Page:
Reactive windslab in Gulf Of Slides

By Ryan

Date of Observation: December 8, 2018  12:30 AM
Location of Observation: Gulf Of Slides

Bushwhacked up Slide #2 for our first run, as we were hiking up we noticed a couple chunks of windslab break away. If you were standing on anything other than ice, the snow was very reactive. We decided to call it about a third of the way up, since the wind loading appeared to get worse the higher you went. We ventured over to Gully #1, which had a mostly supportable crust the majority of the way up. The last 200 feet or so appeared to be pretty wind loaded, so we stopped there. Some cornices appeared to be forming above the “Sandbox” snowfields as well.


Snowpack observations are one part of the complex puzzle which is your decision to enter avalanche terrain. Some observations may include stability tests. It’s important to understand that the results of a stability tests are seldom conclusive anywhere, but particularly in snow climates and terrain like ours where the primary driver of instabilities is wind drifted snow. Many stability tests exist and each works best with specific avalanche problem types. Stability test results should never be used alone as an indication that a slope or conditions are safe particularly when more obvious red flags are present. Please use this page as part of your information gathering process, but don’t make decisions based on a single piece of information. A good article that summarizes some of the issues associated with snow and avalanche observations can be found here.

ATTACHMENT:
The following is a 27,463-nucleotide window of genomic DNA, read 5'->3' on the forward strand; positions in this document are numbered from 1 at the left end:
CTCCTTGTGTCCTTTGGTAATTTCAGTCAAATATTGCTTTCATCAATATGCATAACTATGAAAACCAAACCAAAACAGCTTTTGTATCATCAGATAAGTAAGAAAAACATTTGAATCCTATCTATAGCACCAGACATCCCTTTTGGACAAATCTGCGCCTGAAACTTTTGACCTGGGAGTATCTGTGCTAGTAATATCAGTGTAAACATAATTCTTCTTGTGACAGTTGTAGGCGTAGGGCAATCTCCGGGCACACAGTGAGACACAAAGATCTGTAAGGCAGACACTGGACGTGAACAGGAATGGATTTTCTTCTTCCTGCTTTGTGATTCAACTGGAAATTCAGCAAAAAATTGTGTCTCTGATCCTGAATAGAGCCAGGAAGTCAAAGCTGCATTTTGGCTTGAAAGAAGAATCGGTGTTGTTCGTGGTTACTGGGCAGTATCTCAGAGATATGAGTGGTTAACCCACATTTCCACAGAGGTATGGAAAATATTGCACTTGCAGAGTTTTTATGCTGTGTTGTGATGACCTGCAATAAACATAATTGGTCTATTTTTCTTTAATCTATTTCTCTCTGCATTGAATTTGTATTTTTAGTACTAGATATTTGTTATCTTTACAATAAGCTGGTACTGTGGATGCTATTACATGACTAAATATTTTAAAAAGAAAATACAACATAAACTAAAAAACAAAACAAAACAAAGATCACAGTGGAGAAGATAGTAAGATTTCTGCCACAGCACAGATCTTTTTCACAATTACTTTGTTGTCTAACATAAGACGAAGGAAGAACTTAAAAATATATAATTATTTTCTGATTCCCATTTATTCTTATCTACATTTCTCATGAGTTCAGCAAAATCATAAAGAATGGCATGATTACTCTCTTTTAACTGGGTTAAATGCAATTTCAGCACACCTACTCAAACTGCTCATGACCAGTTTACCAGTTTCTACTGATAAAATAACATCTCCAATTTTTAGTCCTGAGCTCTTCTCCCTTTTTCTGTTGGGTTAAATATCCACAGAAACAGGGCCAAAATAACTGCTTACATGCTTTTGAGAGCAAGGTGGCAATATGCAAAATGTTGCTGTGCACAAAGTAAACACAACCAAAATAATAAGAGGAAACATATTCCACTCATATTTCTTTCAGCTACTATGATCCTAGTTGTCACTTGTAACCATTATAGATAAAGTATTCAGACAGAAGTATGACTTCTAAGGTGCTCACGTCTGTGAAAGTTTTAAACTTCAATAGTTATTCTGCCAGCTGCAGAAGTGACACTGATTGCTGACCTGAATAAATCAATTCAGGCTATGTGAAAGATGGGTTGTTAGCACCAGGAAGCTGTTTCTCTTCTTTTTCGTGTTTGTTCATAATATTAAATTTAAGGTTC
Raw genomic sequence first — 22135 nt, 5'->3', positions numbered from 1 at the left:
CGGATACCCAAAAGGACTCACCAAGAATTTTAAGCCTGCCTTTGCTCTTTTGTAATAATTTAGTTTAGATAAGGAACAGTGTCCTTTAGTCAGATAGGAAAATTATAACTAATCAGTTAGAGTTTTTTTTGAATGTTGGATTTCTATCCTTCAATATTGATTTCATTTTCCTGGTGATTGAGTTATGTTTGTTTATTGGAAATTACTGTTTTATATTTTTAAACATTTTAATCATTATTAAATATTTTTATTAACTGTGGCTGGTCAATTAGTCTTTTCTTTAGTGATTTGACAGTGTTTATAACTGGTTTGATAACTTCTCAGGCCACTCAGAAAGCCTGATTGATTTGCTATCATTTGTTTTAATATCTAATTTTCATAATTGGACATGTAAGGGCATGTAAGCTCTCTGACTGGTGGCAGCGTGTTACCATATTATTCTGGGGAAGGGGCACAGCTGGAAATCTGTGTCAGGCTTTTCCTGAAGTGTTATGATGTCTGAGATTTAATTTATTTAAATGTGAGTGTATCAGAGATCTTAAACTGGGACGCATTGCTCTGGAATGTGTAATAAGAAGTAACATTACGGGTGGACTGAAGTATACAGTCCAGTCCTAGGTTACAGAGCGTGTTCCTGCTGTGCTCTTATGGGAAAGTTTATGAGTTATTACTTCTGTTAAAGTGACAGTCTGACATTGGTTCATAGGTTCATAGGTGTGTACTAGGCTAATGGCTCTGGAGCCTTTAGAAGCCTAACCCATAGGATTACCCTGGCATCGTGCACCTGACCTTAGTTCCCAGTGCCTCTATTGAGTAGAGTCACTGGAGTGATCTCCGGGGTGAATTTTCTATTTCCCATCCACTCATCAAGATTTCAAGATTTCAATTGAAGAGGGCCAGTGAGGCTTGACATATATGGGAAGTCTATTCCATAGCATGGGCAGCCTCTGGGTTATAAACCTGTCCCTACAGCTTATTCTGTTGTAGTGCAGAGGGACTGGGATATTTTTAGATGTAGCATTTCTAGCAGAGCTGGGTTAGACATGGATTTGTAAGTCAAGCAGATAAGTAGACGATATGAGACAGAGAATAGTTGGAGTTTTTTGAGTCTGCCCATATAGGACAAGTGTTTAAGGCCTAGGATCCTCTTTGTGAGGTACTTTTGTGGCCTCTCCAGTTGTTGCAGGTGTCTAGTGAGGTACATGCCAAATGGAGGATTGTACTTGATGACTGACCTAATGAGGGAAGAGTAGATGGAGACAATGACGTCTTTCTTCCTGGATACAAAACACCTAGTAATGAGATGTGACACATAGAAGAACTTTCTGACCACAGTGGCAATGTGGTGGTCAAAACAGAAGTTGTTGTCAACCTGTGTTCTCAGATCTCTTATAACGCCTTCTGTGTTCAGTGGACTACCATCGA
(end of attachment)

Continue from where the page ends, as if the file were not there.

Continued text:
The Mount Washington Avalanche Center cannot verify the quality or accuracy of any observations that come from the general public.


See an avalanche or evidence of previous avalanche activity?  Near-miss? Snowpack observations?

Your observations are valuable to an accurate forecast! We welcome observations from everyone. You don’t need to be an avalanche professional to submit helpful observations, just be as detailed and accurate as you can.